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By Sacramento County Supervisor Sue Frost—
California voters went to the polls last November and voted overwhelmingly to reject the Local Rent Control Initiative (Prop 10). I was one of the only local elected officials in our region who was publicly outspoken in my opposition to Prop 10, and rejoiced when it was defeated.
Apparently the issue did not die with Prop 10, because its backers are trying a “redo” in 2020 with a modified version that is just as fundamentally flawed as its predecessor.
Due to this, I want to take this opportunity to explain to you the history of rent control in California, how the 2020 version differs from the 2018 version, and why I am vehemently opposed to both versions.
Put simply, rent control is when the government tells property owners how much rent they can charge each year. Local municipalities were allowed to create any form of rent control they wanted until the state passed the Costa Hawkins Rental Housing Act in 1995, preventing rent control restrictions from applying to single-family homes, condos, or apartment buildings built after 1995.
Finding these limits too constraining, an effort was made in 2018 in the form of Prop 10 to remove the 1995 law, in a move that would have once again allowed local municipalities, like Citrus Heights, to pass strict rent control measures on new construction.
The 2020 proposition is slightly different, in that it allows local municipalities to pass rent control on any building that was built over 15 years ago. This means that housing constructed in 2020 could have rent control imposed on it in 2035, housing constructed in 2021 could have rent control imposed on it in 2036, and so on.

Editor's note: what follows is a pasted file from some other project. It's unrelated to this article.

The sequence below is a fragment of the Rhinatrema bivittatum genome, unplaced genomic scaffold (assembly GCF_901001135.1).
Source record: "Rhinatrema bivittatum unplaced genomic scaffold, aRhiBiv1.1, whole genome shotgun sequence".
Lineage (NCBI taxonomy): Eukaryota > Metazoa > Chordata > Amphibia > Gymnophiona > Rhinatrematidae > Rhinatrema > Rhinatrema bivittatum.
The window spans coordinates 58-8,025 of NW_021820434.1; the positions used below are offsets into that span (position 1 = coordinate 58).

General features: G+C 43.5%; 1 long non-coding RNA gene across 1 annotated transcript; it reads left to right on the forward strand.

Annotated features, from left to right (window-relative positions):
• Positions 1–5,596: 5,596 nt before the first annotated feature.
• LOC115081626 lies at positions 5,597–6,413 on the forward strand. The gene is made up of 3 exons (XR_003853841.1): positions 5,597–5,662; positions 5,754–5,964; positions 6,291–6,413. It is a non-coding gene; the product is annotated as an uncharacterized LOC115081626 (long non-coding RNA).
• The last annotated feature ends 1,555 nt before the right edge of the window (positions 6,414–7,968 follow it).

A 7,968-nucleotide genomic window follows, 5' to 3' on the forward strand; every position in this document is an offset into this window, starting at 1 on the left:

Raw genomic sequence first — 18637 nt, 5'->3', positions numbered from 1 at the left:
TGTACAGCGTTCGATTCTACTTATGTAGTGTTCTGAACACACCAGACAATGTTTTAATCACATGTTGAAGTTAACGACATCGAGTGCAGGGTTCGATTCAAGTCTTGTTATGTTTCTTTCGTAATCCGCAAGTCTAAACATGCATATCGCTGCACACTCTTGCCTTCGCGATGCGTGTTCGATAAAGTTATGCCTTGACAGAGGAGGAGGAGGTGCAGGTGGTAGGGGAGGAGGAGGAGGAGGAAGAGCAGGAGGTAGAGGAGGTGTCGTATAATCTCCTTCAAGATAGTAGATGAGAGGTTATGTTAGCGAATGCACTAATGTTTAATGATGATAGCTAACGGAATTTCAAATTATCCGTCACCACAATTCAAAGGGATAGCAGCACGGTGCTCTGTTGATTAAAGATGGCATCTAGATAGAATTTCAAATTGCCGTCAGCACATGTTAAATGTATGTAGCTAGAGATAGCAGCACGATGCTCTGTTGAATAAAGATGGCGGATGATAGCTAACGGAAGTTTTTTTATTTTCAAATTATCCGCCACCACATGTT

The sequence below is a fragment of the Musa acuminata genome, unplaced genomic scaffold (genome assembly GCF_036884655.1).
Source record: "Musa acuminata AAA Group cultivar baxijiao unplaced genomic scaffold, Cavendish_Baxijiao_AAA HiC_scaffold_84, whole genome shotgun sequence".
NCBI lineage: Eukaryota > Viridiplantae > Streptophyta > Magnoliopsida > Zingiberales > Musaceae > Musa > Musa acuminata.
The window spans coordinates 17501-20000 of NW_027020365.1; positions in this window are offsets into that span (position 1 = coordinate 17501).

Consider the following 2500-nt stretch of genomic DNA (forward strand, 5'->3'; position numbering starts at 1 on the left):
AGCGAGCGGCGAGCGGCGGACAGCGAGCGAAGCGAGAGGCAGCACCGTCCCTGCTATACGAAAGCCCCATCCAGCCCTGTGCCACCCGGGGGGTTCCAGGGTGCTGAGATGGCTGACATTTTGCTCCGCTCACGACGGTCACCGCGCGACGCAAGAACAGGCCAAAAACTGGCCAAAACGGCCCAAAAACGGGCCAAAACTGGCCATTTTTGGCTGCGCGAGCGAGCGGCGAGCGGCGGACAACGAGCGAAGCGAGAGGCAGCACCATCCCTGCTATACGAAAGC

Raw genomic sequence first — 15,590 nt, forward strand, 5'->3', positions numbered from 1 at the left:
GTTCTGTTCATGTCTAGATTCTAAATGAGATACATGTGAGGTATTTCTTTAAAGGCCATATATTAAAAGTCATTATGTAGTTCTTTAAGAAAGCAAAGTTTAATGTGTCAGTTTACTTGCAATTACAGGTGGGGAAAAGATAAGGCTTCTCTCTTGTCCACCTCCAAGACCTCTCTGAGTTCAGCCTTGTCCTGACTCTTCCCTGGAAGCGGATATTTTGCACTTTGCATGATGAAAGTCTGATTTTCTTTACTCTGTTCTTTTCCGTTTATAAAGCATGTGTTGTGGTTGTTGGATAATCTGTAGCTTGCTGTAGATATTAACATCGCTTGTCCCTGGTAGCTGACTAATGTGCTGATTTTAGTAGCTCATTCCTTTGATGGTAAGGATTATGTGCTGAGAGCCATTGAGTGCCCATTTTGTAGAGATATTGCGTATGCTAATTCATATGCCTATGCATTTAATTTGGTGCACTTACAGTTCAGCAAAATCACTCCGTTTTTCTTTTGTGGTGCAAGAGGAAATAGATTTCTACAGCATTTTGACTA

Both propositions suffer from the same misguided notion that renters are better off with more rent control. Economists across the world, as well as anyone with a basic understanding of economics, understand that this is simply not the case.
While rent control does help affordability in the short run for current tenants, in the long-run it decreases rent inventory and affordability, fuels gentrification, and creates blight in the surrounding neighborhood.
Rent control laws massively slow down home building, and in many cases landlords convert their properties to different uses entirely. The laws of supply and demand would tell you that new housing construction is the key to keeping housing affordable, not rent control. Supporters of rent control should carefully review the rent control policies in areas like San Francisco and Los Angeles, and seriously ask themselves if they would consider either of those two cities affordable.
In places where there is a demand for more housing, a more effective policy is to simply build more housing. Instead of penalizing property owners, we should consider policies that offer tax incentives to property owners who keep rents low. And we should consider allowing housing projects to get the same environmental exemptions that sports facilities get.
I do not have all the answers; however, it is clear to me that we cannot continue to create policies that sound good on paper but actually make the situation significantly worse.
Sacramento County Supervisor Sue Frost formerly served as a Citrus Heights councilwoman and currently represents District 4, which includes Citrus Heights.She will be hosting an upcoming community meeting at Citrus Heights City Hall at 6 p.m. on Sept. 16, 2019, and can be contacted at (916) 874-5491, or [email protected]
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